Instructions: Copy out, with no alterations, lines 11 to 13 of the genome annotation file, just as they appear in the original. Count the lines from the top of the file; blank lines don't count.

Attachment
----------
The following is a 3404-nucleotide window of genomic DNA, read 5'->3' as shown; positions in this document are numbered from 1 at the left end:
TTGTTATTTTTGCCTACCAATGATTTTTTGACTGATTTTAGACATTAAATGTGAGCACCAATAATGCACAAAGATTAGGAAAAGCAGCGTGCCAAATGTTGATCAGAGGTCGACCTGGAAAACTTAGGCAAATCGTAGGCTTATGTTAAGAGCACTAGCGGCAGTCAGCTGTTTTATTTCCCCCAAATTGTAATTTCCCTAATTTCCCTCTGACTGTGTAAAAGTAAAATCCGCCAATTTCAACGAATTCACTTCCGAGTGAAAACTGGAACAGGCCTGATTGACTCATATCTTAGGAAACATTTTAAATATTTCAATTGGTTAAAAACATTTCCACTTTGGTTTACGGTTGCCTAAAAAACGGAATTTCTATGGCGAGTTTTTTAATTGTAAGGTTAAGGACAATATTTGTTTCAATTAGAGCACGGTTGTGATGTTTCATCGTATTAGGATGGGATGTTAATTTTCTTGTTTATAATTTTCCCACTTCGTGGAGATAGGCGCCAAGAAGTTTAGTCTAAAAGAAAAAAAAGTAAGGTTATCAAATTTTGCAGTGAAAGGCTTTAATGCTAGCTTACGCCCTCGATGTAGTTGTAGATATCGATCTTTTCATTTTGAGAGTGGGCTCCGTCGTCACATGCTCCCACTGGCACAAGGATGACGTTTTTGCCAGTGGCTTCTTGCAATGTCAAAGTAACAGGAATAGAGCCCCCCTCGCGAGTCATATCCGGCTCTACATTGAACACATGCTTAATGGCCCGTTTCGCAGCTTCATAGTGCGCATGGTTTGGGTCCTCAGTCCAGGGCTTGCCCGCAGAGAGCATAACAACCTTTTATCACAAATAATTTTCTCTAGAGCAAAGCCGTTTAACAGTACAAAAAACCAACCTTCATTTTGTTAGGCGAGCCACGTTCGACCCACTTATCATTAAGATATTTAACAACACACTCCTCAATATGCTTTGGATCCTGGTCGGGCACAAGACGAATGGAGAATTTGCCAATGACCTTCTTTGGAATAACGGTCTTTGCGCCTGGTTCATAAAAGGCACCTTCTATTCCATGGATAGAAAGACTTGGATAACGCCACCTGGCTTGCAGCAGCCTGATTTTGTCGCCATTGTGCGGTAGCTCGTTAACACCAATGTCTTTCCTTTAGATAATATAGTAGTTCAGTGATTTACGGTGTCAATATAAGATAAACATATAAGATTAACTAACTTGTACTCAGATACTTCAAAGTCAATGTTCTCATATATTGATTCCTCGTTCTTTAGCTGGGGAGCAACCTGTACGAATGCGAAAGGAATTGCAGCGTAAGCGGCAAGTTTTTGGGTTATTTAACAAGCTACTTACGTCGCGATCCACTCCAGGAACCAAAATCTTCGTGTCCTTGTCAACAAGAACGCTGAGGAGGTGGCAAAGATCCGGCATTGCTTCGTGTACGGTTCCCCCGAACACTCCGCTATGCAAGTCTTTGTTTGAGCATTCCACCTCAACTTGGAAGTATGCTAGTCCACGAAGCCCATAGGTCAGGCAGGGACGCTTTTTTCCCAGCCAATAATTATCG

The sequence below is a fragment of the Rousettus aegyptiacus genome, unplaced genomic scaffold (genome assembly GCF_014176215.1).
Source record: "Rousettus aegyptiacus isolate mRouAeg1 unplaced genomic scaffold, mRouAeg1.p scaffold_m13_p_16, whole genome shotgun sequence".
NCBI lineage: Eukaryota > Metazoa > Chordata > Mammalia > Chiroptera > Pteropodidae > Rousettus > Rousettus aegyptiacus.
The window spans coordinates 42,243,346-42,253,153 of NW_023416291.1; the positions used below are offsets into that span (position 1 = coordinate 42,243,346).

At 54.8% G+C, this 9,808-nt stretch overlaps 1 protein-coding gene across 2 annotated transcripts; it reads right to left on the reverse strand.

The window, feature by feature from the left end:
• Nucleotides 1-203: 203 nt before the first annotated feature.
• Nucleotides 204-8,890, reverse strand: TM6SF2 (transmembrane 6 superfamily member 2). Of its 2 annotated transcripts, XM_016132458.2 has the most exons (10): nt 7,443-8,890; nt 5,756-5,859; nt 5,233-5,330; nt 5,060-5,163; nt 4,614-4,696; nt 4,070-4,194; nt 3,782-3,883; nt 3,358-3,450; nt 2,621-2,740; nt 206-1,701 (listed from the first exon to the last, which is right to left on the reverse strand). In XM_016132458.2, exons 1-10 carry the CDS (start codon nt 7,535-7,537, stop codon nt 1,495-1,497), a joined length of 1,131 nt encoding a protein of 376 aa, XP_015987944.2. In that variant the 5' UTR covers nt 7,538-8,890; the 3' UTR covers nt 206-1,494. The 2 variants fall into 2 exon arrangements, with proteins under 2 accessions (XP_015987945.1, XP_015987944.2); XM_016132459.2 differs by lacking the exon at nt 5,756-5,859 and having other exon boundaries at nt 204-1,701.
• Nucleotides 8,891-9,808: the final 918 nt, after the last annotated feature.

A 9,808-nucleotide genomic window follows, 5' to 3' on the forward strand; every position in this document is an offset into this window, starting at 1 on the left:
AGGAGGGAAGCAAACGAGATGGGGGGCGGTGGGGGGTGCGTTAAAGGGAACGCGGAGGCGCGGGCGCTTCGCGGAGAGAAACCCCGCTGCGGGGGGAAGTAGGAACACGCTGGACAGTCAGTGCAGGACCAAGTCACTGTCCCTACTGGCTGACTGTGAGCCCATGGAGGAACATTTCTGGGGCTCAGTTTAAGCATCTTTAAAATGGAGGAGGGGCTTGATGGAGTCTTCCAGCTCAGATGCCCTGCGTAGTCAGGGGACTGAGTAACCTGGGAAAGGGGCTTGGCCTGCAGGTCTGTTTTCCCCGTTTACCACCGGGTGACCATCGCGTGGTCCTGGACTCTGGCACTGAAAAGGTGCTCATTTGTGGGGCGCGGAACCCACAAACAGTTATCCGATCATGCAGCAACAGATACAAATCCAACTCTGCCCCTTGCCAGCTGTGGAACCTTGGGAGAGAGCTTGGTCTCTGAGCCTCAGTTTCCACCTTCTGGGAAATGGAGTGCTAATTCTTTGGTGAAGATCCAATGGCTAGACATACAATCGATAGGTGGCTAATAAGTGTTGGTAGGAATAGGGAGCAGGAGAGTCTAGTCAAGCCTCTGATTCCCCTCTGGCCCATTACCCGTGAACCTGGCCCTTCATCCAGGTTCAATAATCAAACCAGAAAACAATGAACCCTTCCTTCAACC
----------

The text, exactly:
• Nucleotides 8,891-9,808: the final 918 nt, after the last annotated feature.

A 9,808-nucleotide genomic window follows, 5' to 3' on the forward strand; every position in this document is an offset into this window, starting at 1 on the left:
AGGAGGGAAGCAAACGAGATGGGGGGCGGTGGGGGGTGCGTTAAAGGGAACGCGGAGGCGCGGGCGCTTCGCGGAGAGAAACCCCGCTGCGGGGGGAAGTAGGAACACGCTGGACAGTCAGTGCAGGACCAAGTCACTGTCCCTACTGGCTGACTGTGAGCCCATGGAGGAACATTTCTGGGGCTCAGTTTAAGCATCTTTAAAATGGAGGAGGGGCTTGATGGAGTCTTCCAGCTCAGATGCCCTGCGTAGTCAGGGGACTGAGTAACCTGGGAAAGGGGCTTGGCCTGCAGGTCTGTTTTCCCCGTTTACCACCGGGTGACCATCGCGTGGTCCTGGACTCTGGCACTGAAAAGGTGCTCATTTGTGGGGCGCGGAACCCACAAACAGTTATCCGATCATGCAGCAACAGATACAAATCCAACTCTGCCCCTTGCCAGCTGTGGAACCTTGGGAGAGAGCTTGGTCTCTGAGCCTCAGTTTCCACCTTCTGGGAAATGGAGTGCTAATTCTTTGGTGAAGATCCAATGGCTAGACATACAATCGATAGGTGGCTAATAAGTGTTGGTAGGAATAGGGAGCAGGAGAGTCTAGTCAAGCCTCTGATTCCCCTCTGGCCCATTACCCGTGAACCTGGCCCTTCATCCAGGTTCAATAATCAAACCAGAAAACAATGAACCCTTCCTTCAACC